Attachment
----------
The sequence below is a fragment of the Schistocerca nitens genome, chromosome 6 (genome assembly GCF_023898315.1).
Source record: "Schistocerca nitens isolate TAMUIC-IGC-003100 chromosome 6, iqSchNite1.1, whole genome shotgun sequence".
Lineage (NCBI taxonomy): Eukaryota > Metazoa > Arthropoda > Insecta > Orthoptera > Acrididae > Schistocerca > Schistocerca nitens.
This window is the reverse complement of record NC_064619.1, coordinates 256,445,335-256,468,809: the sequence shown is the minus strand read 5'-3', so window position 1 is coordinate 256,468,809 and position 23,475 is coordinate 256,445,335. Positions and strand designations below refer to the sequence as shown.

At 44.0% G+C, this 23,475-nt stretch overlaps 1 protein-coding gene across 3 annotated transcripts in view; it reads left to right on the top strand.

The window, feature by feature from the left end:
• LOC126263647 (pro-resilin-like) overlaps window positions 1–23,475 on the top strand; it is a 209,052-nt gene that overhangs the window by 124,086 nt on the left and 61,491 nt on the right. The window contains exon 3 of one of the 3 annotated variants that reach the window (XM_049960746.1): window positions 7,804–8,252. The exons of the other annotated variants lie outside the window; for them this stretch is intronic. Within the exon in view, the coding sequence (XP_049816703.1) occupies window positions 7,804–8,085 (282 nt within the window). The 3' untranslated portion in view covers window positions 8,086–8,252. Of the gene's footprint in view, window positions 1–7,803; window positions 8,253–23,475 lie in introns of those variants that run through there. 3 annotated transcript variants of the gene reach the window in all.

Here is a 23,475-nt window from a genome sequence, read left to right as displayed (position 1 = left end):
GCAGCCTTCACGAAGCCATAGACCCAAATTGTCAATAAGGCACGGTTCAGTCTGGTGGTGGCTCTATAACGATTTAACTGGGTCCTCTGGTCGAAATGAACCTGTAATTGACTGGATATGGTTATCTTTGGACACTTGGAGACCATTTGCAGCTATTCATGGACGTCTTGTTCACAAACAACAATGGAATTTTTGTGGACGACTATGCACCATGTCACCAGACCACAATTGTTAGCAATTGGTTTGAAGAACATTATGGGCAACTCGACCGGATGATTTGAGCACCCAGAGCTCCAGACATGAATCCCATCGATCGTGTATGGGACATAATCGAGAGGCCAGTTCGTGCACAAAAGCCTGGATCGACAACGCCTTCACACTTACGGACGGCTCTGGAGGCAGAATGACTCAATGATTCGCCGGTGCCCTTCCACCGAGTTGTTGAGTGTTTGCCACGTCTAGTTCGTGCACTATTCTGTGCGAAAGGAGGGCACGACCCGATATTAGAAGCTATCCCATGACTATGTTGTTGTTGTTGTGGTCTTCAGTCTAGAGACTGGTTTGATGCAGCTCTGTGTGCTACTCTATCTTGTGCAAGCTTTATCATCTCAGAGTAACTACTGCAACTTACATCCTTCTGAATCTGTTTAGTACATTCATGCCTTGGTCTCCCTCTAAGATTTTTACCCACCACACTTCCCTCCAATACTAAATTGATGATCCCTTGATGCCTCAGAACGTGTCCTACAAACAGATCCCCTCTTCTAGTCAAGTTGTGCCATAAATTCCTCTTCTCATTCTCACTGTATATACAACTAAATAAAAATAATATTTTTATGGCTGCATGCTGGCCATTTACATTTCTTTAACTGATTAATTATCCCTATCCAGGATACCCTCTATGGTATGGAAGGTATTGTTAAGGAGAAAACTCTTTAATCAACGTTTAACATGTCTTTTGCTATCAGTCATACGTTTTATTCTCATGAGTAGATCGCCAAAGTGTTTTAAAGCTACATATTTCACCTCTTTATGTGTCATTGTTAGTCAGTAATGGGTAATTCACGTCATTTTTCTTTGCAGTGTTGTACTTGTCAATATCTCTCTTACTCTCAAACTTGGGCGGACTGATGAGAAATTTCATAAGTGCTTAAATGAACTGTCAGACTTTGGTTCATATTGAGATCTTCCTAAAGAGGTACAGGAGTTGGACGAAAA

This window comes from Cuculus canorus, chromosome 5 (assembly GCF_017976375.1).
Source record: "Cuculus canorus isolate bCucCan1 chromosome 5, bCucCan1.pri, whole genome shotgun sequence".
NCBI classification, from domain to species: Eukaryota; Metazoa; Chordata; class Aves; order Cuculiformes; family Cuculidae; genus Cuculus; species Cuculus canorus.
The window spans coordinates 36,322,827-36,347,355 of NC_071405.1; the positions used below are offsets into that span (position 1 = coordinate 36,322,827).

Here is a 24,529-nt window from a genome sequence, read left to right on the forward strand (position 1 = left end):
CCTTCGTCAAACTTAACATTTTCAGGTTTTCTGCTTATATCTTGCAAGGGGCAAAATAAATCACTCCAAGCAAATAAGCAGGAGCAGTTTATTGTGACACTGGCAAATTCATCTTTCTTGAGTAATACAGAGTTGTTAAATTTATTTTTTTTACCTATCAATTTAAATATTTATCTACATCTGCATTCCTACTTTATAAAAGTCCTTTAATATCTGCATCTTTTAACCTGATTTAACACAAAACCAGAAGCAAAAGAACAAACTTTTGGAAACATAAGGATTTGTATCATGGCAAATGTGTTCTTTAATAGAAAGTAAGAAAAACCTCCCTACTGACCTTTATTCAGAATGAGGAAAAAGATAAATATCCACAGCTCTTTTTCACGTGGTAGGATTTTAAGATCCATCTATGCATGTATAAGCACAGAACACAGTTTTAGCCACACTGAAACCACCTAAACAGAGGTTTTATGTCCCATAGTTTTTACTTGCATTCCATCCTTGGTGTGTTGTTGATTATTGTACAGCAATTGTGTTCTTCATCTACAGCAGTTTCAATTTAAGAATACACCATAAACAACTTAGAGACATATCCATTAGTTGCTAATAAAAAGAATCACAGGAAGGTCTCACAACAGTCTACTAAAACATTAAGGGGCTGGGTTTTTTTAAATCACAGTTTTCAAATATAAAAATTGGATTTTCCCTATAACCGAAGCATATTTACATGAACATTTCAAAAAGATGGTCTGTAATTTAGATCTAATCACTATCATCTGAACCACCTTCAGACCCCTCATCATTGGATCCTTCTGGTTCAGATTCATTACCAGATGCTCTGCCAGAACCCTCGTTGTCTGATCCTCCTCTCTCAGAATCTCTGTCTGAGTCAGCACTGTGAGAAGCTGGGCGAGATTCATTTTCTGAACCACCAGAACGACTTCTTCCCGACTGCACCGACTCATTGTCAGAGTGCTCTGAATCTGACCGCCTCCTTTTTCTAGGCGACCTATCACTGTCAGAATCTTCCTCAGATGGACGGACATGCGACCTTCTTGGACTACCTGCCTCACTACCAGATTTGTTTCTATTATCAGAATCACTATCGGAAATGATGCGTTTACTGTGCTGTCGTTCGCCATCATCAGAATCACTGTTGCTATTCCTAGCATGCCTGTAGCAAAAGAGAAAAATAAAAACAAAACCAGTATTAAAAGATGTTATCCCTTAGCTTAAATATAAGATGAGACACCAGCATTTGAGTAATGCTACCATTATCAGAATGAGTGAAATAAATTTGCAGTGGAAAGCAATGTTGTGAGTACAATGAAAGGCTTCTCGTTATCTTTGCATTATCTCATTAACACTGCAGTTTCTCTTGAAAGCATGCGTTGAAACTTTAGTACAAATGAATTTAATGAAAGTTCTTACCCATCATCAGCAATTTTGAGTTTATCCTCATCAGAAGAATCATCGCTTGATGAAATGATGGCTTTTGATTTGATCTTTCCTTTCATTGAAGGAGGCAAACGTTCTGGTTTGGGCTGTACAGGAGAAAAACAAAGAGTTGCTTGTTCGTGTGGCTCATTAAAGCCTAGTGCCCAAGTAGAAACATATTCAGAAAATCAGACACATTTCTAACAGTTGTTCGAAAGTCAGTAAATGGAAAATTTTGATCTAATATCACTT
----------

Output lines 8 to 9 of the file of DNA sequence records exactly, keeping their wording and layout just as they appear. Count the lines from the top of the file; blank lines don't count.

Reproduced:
Here is a 23,475-nt window from a genome sequence, read left to right as displayed (position 1 = left end):
GCAGCCTTCACGAAGCCATAGACCCAAATTGTCAATAAGGCACGGTTCAGTCTGGTGGTGGCTCTATAACGATTTAACTGGGTCCTCTGGTCGAAATGAACCTGTAATTGACTGGATATGGTTATCTTTGGACACTTGGAGACCATTTGCAGCTATTCATGGACGTCTTGTTCACAAACAACAATGGAATTTTTGTGGACGACTATGCACCATGTCACCAGACCACAATTGTTAGCAATTGGTTTGAAGAACATTATGGGCAACTCGACCGGATGATTTGAGCACCCAGAGCTCCAGACATGAATCCCATCGATCGTGTATGGGACATAATCGAGAGGCCAGTTCGTGCACAAAAGCCTGGATCGACAACGCCTTCACACTTACGGACGGCTCTGGAGGCAGAATGACTCAATGATTCGCCGGTGCCCTTCCACCGAGTTGTTGAGTGTTTGCCACGTCTAGTTCGTGCACTATTCTGTGCGAAAGGAGGGCACGACCCGATATTAGAAGCTATCCCATGACTATGTTGTTGTTGTTGTGGTCTTCAGTCTAGAGACTGGTTTGATGCAGCTCTGTGTGCTACTCTATCTTGTGCAAGCTTTATCATCTCAGAGTAACTACTGCAACTTACATCCTTCTGAATCTGTTTAGTACATTCATGCCTTGGTCTCCCTCTAAGATTTTTACCCACCACACTTCCCTCCAATACTAAATTGATGATCCCTTGATGCCTCAGAACGTGTCCTACAAACAGATCCCCTCTTCTAGTCAAGTTGTGCCATAAATTCCTCTTCTCATTCTCACTGTATATACAACTAAATAAAAATAATATTTTTATGGCTGCATGCTGGCCATTTACATTTCTTTAACTGATTAATTATCCCTATCCAGGATACCCTCTATGGTATGGAAGGTATTGTTAAGGAGAAAACTCTTTAATCAACGTTTAACATGTCTTTTGCTATCAGTCATACGTTTTATTCTCATGAGTAGATCGCCAAAGTGTTTTAAAGCTACATATTTCACCTCTTTATGTGTCATTGTTAGTCAGTAATGGGTAATTCACGTCATTTTTCTTTGCAGTGTTGTACTTGTCAATATCTCTCTTACTCTCAAACTTGGGCGGACTGATGAGAAATTTCATAAGTGCTTAAATGAACTGTCAGACTTTGGTTCATATTGAGATCTTCCTAAAGAGGTACAGGAGTTGGACGAAAA